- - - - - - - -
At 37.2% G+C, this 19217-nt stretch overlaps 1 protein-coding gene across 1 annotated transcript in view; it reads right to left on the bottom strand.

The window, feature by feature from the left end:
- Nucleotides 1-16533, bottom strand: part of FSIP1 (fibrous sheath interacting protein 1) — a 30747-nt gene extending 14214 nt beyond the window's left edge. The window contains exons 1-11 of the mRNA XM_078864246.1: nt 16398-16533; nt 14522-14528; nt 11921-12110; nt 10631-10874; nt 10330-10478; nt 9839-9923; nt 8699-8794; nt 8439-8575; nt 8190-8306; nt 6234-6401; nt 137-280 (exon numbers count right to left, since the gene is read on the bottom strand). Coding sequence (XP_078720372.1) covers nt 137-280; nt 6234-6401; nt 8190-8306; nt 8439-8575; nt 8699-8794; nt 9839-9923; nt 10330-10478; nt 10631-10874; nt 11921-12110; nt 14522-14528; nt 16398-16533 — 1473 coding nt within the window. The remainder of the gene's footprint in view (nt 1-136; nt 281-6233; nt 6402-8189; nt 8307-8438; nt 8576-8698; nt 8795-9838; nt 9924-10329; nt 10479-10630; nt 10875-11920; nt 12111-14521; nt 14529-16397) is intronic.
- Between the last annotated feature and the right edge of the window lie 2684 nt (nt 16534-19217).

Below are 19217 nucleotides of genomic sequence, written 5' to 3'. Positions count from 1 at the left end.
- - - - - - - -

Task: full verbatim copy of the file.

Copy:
At 37.2% G+C, this 19217-nt stretch overlaps 1 protein-coding gene across 1 annotated transcript in view; it reads right to left on the bottom strand.

The window, feature by feature from the left end:
- Nucleotides 1-16533, bottom strand: part of FSIP1 (fibrous sheath interacting protein 1) — a 30747-nt gene extending 14214 nt beyond the window's left edge. The window contains exons 1-11 of the mRNA XM_078864246.1: nt 16398-16533; nt 14522-14528; nt 11921-12110; nt 10631-10874; nt 10330-10478; nt 9839-9923; nt 8699-8794; nt 8439-8575; nt 8190-8306; nt 6234-6401; nt 137-280 (exon numbers count right to left, since the gene is read on the bottom strand). Coding sequence (XP_078720372.1) covers nt 137-280; nt 6234-6401; nt 8190-8306; nt 8439-8575; nt 8699-8794; nt 9839-9923; nt 10330-10478; nt 10631-10874; nt 11921-12110; nt 14522-14528; nt 16398-16533 — 1473 coding nt within the window. The remainder of the gene's footprint in view (nt 1-136; nt 281-6233; nt 6402-8189; nt 8307-8438; nt 8576-8698; nt 8795-9838; nt 9924-10329; nt 10479-10630; nt 10875-11920; nt 12111-14521; nt 14529-16397) is intronic.
- Between the last annotated feature and the right edge of the window lie 2684 nt (nt 16534-19217).

Below are 19217 nucleotides of genomic sequence, written 5' to 3'. Positions count from 1 at the left end.